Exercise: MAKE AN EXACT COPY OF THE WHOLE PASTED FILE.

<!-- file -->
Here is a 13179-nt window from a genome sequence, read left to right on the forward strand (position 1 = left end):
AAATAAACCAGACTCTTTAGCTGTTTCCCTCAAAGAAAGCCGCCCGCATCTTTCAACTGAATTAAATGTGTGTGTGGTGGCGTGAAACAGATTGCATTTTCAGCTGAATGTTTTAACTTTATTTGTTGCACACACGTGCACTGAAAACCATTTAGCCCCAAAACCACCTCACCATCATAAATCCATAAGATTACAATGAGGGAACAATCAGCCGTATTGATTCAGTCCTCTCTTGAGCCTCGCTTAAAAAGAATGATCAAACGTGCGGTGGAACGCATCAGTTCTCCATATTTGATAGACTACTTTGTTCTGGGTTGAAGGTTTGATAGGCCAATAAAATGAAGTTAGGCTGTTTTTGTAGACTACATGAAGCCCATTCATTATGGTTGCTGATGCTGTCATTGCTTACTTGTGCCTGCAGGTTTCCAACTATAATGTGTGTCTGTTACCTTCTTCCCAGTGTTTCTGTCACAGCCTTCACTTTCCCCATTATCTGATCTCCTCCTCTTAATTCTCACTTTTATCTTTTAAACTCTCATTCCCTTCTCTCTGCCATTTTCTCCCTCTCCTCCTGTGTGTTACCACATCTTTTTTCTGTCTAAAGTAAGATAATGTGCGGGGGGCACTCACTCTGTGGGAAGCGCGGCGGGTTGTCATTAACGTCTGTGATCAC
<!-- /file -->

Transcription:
Here is a 13179-nt window from a genome sequence, read left to right on the forward strand (position 1 = left end):
AAATAAACCAGACTCTTTAGCTGTTTCCCTCAAAGAAAGCCGCCCGCATCTTTCAACTGAATTAAATGTGTGTGTGGTGGCGTGAAACAGATTGCATTTTCAGCTGAATGTTTTAACTTTATTTGTTGCACACACGTGCACTGAAAACCATTTAGCCCCAAAACCACCTCACCATCATAAATCCATAAGATTACAATGAGGGAACAATCAGCCGTATTGATTCAGTCCTCTCTTGAGCCTCGCTTAAAAAGAATGATCAAACGTGCGGTGGAACGCATCAGTTCTCCATATTTGATAGACTACTTTGTTCTGGGTTGAAGGTTTGATAGGCCAATAAAATGAAGTTAGGCTGTTTTTGTAGACTACATGAAGCCCATTCATTATGGTTGCTGATGCTGTCATTGCTTACTTGTGCCTGCAGGTTTCCAACTATAATGTGTGTCTGTTACCTTCTTCCCAGTGTTTCTGTCACAGCCTTCACTTTCCCCATTATCTGATCTCCTCCTCTTAATTCTCACTTTTATCTTTTAAACTCTCATTCCCTTCTCTCTGCCATTTTCTCCCTCTCCTCCTGTGTGTTACCACATCTTTTTTCTGTCTAAAGTAAGATAATGTGCGGGGGGCACTCACTCTGTGGGAAGCGCGGCGGGTTGTCATTAACGTCTGTGATCAC